Class 6 Celebrates RBG in Spectacular Fashion

After legendary Supreme Court Justice Ruth Bader Ginsburg died on September 18 at the age of 87, Class 6 History Teacher Lisa Moy devised a wide-ranging assignment that challenged her students to explore Justice Ginsburg’s remarkable life, including her invaluable contributions to women’s rights and her legacy as a trailblazer for equality.

For several weeks, Ms. Moy’s classes (divided into sections W, X, Y and Z) worked diligently on their exhaustive research projects, guided by essential questions like “What are some interesting facts you learned about Ruth Bader Ginsburg?” and “In what ways was she an outsider versus an insider?” They read articles, watched “RBG,” the 2018 documentary, brainstormed with partners, and wrote entries in the History 6 blog to help develop their ideas.

In addition to educating their classmates, the students were asked to draw personal connections between themselves and Justice Ginsburg and to elaborate on ways in which she was an inspirational figure. Choosing to work independently or in groups of two or three, they were free to use any and all mediums – and no shortage of creativity – to celebrate “the Notorious RBG,” as she was known when she reached pop culture icon status, including visual art, animation, video and poetry.

Because this unit took place prior to Class 6’s return to in-person instruction, the members of each section shared their RBG tributes – in the form of original and dazzling slideshows – on Zoom. The students’ depth of scholarship and imagination were extraordinary!

During visits to sections X and Y, for example, the energy was high as Ms. Moy called on each person to present. “You’re the teacher now,” she told them. “You’re teaching us.”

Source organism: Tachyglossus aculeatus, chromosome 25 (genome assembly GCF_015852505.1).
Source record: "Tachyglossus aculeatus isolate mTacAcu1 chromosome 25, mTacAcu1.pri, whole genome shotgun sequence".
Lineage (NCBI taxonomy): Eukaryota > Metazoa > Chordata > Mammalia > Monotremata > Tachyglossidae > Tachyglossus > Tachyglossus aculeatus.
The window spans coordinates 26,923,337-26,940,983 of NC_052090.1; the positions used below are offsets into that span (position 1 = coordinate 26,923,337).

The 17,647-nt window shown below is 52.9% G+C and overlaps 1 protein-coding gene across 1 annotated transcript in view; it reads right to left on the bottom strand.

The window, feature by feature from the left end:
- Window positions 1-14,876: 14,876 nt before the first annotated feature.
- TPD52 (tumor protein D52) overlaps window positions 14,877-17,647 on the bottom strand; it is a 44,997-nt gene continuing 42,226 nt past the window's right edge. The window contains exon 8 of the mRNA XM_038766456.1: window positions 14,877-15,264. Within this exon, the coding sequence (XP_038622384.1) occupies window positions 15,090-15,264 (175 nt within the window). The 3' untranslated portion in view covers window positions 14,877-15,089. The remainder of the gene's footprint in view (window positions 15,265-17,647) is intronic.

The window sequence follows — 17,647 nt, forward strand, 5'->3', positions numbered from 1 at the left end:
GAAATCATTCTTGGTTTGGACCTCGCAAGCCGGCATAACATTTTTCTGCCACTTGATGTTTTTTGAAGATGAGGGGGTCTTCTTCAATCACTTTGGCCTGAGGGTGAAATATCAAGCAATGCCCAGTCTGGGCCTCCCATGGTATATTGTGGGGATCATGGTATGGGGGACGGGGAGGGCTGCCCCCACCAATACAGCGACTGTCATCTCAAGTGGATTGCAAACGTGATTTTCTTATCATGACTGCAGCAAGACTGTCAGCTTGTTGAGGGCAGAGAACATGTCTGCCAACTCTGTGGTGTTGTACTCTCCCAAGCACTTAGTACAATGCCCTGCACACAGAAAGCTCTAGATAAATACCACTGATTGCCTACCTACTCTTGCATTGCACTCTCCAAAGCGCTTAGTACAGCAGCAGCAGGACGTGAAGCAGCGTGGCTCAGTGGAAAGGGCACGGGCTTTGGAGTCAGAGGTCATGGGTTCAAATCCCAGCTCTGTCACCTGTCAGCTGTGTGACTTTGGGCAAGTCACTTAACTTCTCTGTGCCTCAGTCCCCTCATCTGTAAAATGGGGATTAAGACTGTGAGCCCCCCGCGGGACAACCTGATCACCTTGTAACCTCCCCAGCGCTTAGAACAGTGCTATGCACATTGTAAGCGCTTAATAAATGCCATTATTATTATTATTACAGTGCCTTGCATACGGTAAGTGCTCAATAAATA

Encouraged to speak slowly and with confidence, the students illuminated an abundance of fascinating information – from the Justice’s Brooklyn roots to highlights of her illustrious career and her famous workout routine – in a multitude of innovative ways.

One student made an interactive virtual “museum” in which viewers were able to click on RBG’s landmark decisions and dissents. Another showcased Justice Ginsburg’s collection of signature collars, even fashioning her own versions and juxtaposing images of her sporting them with photos of the Justice. Others celebrated Ruth Bader Ginsburg through powerful poetry, eye-catching posters filled with photographs and quotations, colorful comic strips, engrossing videos, and even a mock news segment.

Adding to the collaborative nature of this lesson, class members had the opportunity to give feedback or to ask questions following each talk. Some of the comments included: “I liked the way you problem-solved”; “Your presentation was really well organized”; and “You put so much detail in a way we can all understand.”

Although this writer was unable to visit all of the presentations, Ms. Moy shared how impressed she was with the consistent hard work and ingenuity. “My students are so talented!” she exclaimed.

At the conclusion of this successful project, Ms. Moy asked her students to reflect on the overall experience, especially what they learned about Justice Ginsburg and about themselves. Here are a few samples:

“I liked this assignment because Ruth Bader Ginsburg is one of my biggest role models, and from the beginning of this project I was really excited to learn about one of the most powerful women in history.”

“I loved this assignment because I thought it was incredibly interesting to learn so much about a woman who had fallen down but got back up again.”

“It showed what I can do with my creativity on my own; it helped me learn about RBG; and it was also really fun. I forgot how much I was really learning.”

“Something I learned throughout is how discriminatory our society is. Even today, discrimination exists. But thinking about how RBG fought so hard means that our society was worse back then. So RBG has made a big impact on the world.”

“This assignment allowed us to show our more artistic and creative sides and still learn lots about a historical figure.”

“I am proud of the lessons that I learned, the skills I practiced, the information that I gathered, and the slides that I created.”

“I pushed myself and I can feel that I grew from this project.”

“I thought this assignment would be too much, or I wouldn’t have fun, but it was the complete opposite!